T3 Webinar Presentation

Your Smart Phone is Getting Smarter: Leveraging Open Fare Payment Systems and Mobile Devices (June 29, 2011)

The Future of NFC Mobile Payments – Transit Payments Markets Migration to NFC Mobile Payments

Presenter:   Randy Vanderhoof, Executive Director
Presenter's Org:   Smart Card Alliance

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T3 Webinars are brought to you by the ITS Professional Capacity Building (PCB) Program at the U.S. Department of Transportation's ITS Joint Program Office (JPO), Research and Innovative Technology Administration (RITA).

The slides in this presentation are branded in the upper left corner with the logo of the Smart Card Alliance.

Slide 1:  The Future of NFC Mobile Payments – Transit Payments Markets Migration to NFC Mobile Payments

Randy Vanderhoof
Executive Director

Slide 2:  History of payments innovation

[This slide contains a bar chart with a graduation on the left vertical of 1 yr, 5 yrs, 10 yrs, and 20 yrs. There are four arrows that rise up from the 1 yr level. The first arrow, labeled 'ATMs,' has an image of an ATM and rises to the 20 yrs level. The second arrow, labeled 'Debit Cards,' has an image of a debit card being passed from one hand to another and rises to approximately the 13 yr level. The third arrow, labeled 'Contactless cards,' has an image of a card being swiped near a terminal and rises up to approximately the 7 yr level. The fourth arrow, labeled 'NFC Mobile Payments,' has an image of mobile payment devices and rises to the 20 yrs level.]

Slide 3:  Contactless Payments

[This slide contains three images of Form Factors (a contactless payment card, a keychain card, and a mobile phone) circled by a golden ring with photographs of six applications: a fast-food restaurant, a stadium, a vending machine, a cinema, a taxicab, and a transit terminal.]

Slide 4:  Mobile and NFC

  • Near Field Communication (NFC) is a short-range wireless connectivity technology (also known as ISO/IEC 18092)
  • The primary uses of NFC are to:
    • Connect electronic devices, such as wireless components in a home office system or a headset with a mobile phone
    • Access digital content, using a wireless device such as a cell phone to read a “smart” poster embedded with an RF tag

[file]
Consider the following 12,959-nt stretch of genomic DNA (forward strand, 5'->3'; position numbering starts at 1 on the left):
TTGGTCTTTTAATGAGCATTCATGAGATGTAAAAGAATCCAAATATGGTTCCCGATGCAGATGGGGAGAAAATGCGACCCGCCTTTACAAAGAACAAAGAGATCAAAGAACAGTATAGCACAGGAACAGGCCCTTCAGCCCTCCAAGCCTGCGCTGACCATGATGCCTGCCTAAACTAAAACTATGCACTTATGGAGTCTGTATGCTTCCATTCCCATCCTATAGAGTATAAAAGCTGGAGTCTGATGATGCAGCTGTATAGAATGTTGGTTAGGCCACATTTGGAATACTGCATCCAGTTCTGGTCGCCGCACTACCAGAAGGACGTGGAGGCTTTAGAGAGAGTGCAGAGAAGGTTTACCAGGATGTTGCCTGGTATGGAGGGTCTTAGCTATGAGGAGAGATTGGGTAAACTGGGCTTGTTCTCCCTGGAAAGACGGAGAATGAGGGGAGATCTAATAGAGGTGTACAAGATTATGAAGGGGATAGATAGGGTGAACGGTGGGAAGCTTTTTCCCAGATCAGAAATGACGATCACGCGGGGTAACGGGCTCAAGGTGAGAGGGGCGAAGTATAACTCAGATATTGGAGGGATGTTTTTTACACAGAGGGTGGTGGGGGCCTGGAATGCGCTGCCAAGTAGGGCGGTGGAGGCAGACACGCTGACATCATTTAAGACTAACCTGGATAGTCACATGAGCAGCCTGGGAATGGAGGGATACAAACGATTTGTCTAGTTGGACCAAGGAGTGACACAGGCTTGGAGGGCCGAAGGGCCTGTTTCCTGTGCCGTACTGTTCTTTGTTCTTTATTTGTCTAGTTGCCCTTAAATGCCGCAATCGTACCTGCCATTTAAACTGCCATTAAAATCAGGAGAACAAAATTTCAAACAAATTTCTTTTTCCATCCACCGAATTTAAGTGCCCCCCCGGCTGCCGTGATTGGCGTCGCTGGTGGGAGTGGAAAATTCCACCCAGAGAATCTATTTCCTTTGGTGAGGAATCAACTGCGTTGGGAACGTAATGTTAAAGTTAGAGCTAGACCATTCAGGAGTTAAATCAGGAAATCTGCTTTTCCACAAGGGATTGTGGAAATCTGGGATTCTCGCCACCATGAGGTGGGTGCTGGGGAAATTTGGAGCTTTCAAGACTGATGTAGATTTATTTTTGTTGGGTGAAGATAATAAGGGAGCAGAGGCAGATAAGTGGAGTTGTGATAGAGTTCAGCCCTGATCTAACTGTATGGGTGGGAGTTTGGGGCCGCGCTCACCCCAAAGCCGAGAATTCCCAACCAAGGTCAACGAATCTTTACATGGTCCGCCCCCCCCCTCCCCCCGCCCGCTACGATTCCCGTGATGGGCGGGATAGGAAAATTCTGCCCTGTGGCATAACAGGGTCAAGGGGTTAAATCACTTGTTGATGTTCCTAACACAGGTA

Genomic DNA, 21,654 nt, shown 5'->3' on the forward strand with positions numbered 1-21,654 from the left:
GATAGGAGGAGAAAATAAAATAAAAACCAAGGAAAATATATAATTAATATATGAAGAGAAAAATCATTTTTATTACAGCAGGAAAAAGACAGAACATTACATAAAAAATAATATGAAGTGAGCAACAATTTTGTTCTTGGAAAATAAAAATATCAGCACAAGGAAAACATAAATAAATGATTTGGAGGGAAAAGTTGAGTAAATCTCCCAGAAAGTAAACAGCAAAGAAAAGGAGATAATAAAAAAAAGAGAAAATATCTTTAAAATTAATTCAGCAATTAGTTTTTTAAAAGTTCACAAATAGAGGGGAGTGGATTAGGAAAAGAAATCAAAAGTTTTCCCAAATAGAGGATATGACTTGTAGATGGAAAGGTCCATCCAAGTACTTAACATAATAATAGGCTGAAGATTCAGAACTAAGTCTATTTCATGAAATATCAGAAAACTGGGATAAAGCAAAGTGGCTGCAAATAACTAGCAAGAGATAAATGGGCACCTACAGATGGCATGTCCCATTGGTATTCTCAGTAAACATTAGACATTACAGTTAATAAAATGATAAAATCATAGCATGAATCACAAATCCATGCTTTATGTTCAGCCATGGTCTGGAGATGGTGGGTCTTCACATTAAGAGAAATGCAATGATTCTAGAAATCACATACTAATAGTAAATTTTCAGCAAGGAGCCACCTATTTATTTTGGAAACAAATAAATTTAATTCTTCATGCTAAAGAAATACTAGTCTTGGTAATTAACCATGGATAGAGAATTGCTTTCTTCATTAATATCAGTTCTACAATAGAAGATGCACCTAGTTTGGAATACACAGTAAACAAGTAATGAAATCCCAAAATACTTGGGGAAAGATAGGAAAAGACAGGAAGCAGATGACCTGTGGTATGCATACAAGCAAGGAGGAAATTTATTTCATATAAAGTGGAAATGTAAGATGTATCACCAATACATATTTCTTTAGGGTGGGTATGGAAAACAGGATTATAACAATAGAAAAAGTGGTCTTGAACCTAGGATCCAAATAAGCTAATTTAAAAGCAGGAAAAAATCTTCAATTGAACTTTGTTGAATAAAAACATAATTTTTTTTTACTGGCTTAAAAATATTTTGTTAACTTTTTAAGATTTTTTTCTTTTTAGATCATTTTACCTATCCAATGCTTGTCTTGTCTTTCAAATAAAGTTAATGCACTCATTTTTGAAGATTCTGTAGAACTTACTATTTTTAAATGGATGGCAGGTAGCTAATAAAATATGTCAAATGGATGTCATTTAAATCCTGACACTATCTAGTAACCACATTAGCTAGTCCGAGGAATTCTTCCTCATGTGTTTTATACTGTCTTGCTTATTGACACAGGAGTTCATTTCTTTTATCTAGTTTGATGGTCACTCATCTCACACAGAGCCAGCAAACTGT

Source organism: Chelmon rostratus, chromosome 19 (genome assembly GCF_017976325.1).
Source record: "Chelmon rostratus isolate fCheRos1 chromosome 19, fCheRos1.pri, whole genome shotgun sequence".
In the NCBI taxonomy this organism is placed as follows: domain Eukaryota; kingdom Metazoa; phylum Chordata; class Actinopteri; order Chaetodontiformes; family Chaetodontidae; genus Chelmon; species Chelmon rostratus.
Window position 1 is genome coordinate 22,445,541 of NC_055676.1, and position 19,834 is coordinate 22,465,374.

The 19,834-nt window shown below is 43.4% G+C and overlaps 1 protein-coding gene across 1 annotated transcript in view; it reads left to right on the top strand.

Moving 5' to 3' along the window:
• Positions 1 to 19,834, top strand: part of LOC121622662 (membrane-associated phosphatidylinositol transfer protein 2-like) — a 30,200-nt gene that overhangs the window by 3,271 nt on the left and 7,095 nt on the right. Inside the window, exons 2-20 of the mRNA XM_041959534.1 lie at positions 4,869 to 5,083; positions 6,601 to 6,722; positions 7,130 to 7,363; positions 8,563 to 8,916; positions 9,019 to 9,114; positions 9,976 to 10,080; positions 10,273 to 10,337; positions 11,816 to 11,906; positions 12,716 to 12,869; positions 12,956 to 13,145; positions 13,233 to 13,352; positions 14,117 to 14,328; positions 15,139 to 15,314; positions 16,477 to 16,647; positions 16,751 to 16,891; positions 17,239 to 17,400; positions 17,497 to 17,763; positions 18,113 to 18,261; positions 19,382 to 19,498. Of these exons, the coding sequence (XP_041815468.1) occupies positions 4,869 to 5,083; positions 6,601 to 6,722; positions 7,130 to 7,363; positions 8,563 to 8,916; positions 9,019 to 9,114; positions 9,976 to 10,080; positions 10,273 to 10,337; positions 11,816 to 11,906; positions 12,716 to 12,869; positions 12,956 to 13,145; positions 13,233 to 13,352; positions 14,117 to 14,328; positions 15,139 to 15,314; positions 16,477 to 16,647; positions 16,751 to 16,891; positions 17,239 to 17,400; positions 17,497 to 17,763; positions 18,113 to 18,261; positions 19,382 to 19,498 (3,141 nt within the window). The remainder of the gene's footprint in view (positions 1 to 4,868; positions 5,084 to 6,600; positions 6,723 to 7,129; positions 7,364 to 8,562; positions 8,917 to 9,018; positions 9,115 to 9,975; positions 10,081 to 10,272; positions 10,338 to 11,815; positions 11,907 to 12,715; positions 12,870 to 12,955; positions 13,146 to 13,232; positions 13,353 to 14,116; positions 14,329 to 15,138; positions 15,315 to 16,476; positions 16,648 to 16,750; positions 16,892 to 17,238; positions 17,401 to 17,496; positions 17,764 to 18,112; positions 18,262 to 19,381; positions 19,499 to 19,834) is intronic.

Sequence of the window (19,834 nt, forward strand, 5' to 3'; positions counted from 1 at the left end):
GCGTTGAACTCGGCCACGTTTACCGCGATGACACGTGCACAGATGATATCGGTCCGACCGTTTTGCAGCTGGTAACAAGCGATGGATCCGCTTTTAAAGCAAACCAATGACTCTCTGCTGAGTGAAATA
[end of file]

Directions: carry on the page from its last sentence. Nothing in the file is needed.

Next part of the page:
• Make contactless transactions, including those for payment, access and ticketing

[This slide contains a photograph of a hand swiping a mobile phone across a transit terminal and a Near Field Communication logo.]

Slide 5:  NFC Mobile to Become a Payment and Interactive Marketing Platform

Courtesy of ViVotech

NFC - Near Field Communication Based on ISO Standard & Compatible with Contactless Payment Standard
Property of the Smart Card Alliance © 2011

[This slide contains five images linked to a mobile phone via arrows: a leather wallet ('From Back Pocket to Front Pocket'), a coupon ('From Paper to Virtual Coupons'), a pair of tickets ('From Paper to Virtual Tickets'), a laptop ('From Mass to Personalized'), and a GPS device ('From Pre Sale to in Store Experience').]

Slide 6:  Closed Mobile Wallet Example NFC Smart Poster Pilot

Get directions to the nearest Jack in the Box on your phone screen

Courtesy of ViVotech
NFC Trial by Sprint – BART Transit – Jack in the Box in SFO – Jan 29, 2008
Property of the Smart Card Alliance © 2011

[This slide contains .]

[This slide contains two images: a photograph of a woman swiping a mobile phone along a spot on a large fast-food advertising poster and a screenshot of a Jack in the Box mobile phone application with directions to the nearest Jack in the Box restaurant.]